Glutamatergic somatosensory projections to the cochlear nucleus (CN) originate in trigeminal and dorsal column systems and terminate primarily in the CN granule cell domain (GCD). Stimulating these inputs alters spontaneous and sound-driven responses in principal neurons of the dorsal and ventral CN for extended periods of time. This long-term bimodal alteration is enhanced after unilateral deafness and could explain why patients are able to modulate their tinnitus by somatic maneuvers such as jaw clenching.
The aims of this proposal are to determine the physiological and molecular mechanisms underlying long-term suppression and enhancement of CN responses by somatosensory projection neurons and their implications for tinnitus generation and modulation.
Aim 1 a will examine long-term synaptic plasticity as a mechanism underlying bimodal enhancement and suppression in fusiform and bushy cells in normal and noise-damaged guinea pigs. We hypothesize that bimodal enhancement will predominate in noise-damaged animals with physiological correlates (increased spontaneous rates and synchrony) and behavioral evidence of tinnitus using the gap-detection tinnitus screening method (Aim 1b).
Aim 2 will examine the hypothesis that the predominance of bimodal enhancement in animals with tinnitus (preliminary data) is a result of up-regulation of specific Vglut2- positive somatosensory endings in the CN after deafness.
In Aim 2 a, tract-tracing and immunocytochemical studies will determine the precise origins and endings of the upregulated inputs in mouse.
Aim 2 b will utilize Vglut2-deficient mice to test the hypothesis that Vglut2+/- mice will be resistant to tinnitus induction. Mice will be tested for tinnitus using gap-detection before and after narrow-band noise overexposure. Preliminary data indicate that compared to matched wild-types, the Vglut2+/- mice show significantly less evidence of tinnitus, supporting this hypothesis.
Aim 2 c will then explore the involvement of the fibroblast growth factor, FGF22, as a postsynaptic signal for presynaptic upregulation of somatosensory mossy fibers to the CN after deafness. Our studies strongly implicate the somatosensory system, not only in the modulation, but also in the generation of tinnitus. Not surprisingly, more than half of tinnitus patients (~20 million) can modulate their tinnitus with somatic maneuvers, or attribute its onset to a somatosensory injury. Investigating underlying mechanisms in somatosensory-auditory integration after cochlear damage will allow us to elucidate the changes that contribute to tinnitus, and thus provide insights leading to successful interventions.

Public Health Relevance

The somatosensory (touch) system sends connections to the first auditory station in the brain, the cochlear nucleus. Since many patients can modulate the loudness and pitch of their tinnitus by touching their face or clenching their jaw, this implies tht these inputs may also produce the tinnitus in the first place. Here we examine the physiological and molecular mechanisms underlying somatosensory modulations of cochlear nucleus activity in animals with and without tinnitus, and examine how these mechanisms might lead to tinnitus. We hope that findings from these studies will lead to novel treatments and ultimately provide relief to millions of people across the world suffering from this often-debilitating disorder.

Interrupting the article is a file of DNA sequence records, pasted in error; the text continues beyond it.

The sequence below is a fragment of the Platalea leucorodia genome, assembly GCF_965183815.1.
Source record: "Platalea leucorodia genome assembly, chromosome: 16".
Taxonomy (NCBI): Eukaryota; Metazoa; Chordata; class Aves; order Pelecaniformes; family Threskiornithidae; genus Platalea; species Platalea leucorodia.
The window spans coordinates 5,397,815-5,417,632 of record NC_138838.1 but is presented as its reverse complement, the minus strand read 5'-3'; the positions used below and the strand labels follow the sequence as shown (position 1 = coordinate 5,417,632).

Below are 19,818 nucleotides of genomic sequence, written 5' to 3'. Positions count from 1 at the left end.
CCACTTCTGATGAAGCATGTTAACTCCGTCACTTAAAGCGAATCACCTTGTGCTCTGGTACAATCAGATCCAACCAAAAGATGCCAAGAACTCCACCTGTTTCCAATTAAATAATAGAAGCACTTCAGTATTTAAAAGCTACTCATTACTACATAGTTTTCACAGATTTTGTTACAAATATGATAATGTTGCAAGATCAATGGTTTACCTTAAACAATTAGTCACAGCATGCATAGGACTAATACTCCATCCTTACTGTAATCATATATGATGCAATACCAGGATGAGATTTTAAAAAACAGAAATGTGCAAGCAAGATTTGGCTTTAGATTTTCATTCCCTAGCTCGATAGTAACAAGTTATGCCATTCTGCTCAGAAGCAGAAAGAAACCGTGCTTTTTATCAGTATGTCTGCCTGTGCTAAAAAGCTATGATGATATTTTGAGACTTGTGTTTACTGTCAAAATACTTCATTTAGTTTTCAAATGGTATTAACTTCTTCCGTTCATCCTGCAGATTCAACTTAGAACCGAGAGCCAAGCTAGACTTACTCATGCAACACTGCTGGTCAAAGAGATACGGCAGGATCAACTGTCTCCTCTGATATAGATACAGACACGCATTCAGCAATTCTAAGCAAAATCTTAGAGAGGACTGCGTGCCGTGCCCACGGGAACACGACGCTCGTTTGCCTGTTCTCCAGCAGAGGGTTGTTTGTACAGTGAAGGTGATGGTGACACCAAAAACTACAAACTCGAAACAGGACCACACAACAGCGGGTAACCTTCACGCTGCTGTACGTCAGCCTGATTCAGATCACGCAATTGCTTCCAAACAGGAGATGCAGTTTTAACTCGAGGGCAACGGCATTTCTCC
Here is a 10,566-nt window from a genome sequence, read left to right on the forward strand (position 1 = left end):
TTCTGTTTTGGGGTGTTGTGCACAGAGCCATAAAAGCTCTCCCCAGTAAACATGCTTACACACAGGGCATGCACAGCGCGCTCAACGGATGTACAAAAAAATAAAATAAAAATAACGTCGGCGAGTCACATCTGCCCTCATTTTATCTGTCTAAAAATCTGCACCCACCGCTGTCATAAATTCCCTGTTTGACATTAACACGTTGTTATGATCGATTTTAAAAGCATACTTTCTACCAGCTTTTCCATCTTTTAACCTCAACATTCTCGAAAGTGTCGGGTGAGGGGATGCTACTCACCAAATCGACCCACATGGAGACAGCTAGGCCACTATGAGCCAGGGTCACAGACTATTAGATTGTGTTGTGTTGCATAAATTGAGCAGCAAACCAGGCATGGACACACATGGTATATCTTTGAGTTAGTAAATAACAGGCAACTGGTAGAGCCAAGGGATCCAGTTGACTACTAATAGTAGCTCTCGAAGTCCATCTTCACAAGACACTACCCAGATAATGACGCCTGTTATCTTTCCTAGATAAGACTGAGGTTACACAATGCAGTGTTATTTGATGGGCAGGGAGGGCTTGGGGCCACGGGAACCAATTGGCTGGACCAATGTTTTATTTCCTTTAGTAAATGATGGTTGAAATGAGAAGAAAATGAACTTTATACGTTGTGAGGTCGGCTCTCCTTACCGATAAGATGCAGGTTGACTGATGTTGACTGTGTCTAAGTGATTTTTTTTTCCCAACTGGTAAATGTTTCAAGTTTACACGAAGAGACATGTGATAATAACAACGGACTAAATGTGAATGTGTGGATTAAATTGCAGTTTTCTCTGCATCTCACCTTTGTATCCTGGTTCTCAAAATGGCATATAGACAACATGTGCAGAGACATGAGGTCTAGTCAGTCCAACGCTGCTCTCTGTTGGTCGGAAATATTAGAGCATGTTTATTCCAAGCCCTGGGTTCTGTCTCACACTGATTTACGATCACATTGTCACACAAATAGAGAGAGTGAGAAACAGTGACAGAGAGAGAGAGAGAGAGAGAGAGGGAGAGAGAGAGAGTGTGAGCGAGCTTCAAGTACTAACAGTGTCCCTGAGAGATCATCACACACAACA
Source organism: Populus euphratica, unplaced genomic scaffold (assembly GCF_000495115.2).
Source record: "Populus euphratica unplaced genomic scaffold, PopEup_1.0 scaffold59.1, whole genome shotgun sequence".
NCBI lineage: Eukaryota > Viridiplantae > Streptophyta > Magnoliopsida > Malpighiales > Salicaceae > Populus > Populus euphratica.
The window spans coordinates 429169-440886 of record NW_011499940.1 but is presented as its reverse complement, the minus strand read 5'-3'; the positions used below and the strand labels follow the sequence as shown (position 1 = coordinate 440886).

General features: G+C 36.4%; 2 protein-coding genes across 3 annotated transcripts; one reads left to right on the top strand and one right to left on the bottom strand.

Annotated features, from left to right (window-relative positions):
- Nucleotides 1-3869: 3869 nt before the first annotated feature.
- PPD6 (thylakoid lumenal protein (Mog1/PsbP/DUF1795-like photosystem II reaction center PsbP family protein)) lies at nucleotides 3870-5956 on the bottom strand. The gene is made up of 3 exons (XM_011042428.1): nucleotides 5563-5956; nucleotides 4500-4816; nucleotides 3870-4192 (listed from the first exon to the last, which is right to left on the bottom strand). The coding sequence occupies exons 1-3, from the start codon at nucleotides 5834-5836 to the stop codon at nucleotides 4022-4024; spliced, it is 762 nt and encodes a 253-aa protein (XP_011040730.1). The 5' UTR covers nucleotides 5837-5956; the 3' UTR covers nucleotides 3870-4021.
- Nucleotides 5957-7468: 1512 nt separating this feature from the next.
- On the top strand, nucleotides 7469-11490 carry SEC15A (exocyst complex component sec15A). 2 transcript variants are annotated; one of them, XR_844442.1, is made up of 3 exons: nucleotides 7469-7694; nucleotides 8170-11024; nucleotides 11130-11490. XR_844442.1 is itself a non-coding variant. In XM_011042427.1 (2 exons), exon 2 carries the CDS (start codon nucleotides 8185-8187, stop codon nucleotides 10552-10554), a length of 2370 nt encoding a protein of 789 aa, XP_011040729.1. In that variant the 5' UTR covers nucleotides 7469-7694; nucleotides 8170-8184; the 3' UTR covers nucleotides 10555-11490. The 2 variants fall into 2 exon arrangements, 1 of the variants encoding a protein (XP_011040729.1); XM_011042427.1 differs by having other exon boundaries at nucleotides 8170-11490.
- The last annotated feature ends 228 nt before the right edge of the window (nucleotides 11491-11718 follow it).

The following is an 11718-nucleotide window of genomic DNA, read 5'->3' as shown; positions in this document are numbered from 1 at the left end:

National Institute of Health (NIH)
National Institute on Deafness and Other Communication Disorders (NIDCD)
Research Project (R01)
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Auditory System Study Section (AUD)
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Miller, Roger
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University of Michigan Ann Arbor
Schools of Medicine
Ann Arbor
United States
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Heeringa, Amarins N; Wu, Calvin; Chung, Christopher et al. (2018) Glutamatergic Projections to the Cochlear Nucleus are Redistributed in Tinnitus. Neuroscience 391:91-103
Heeringa, Amarins N; Wu, Calvin; Shore, Susan E (2018) Multisensory Integration Enhances Temporal Coding in Ventral Cochlear Nucleus Bushy Cells. J Neurosci 38:2832-2843
Marks, Kendra L; Martel, David T; Wu, Calvin et al. (2018) Auditory-somatosensory bimodal stimulation desynchronizes brain circuitry to reduce tinnitus in guinea pigs and humans. Sci Transl Med 10:
Martel, David T; Pardo-Garcia, Thibaut R; Shore, Susan E (2018) Dorsal Cochlear Nucleus Fusiform-cell Plasticity is Altered in Salicylate-induced Tinnitus. Neuroscience :
Stefanescu, Roxana A; Shore, Susan E (2017) Muscarinic acetylcholine receptors control baseline activity and Hebbian stimulus timing-dependent plasticity in fusiform cells of the dorsal cochlear nucleus. J Neurophysiol 117:1229-1238
Heeringa, A N; Stefanescu, R A; Raphael, Y et al. (2016) Altered vesicular glutamate transporter distributions in the mouse cochlear nucleus following cochlear insult. Neuroscience 315:114-24
Wu, Calvin; Stefanescu, Roxana A; Martel, David T et al. (2016) Tinnitus: Maladaptive auditory-somatosensory plasticity. Hear Res 334:20-9
Kurioka, Takaomi; Lee, Min Young; Heeringa, Amarins N et al. (2016) Selective hair cell ablation and noise exposure lead to different patterns of changes in the cochlea and the cochlear nucleus. Neuroscience 332:242-57
Wu, Calvin; Martel, David T; Shore, Susan E (2016) Increased Synchrony and Bursting of Dorsal Cochlear Nucleus Fusiform Cells Correlate with Tinnitus. J Neurosci 36:2068-73
Shore, Susan E; Roberts, Larry E; Langguth, Berthold (2016) Maladaptive plasticity in tinnitus--triggers, mechanisms and treatment. Nat Rev Neurol 12:150-60

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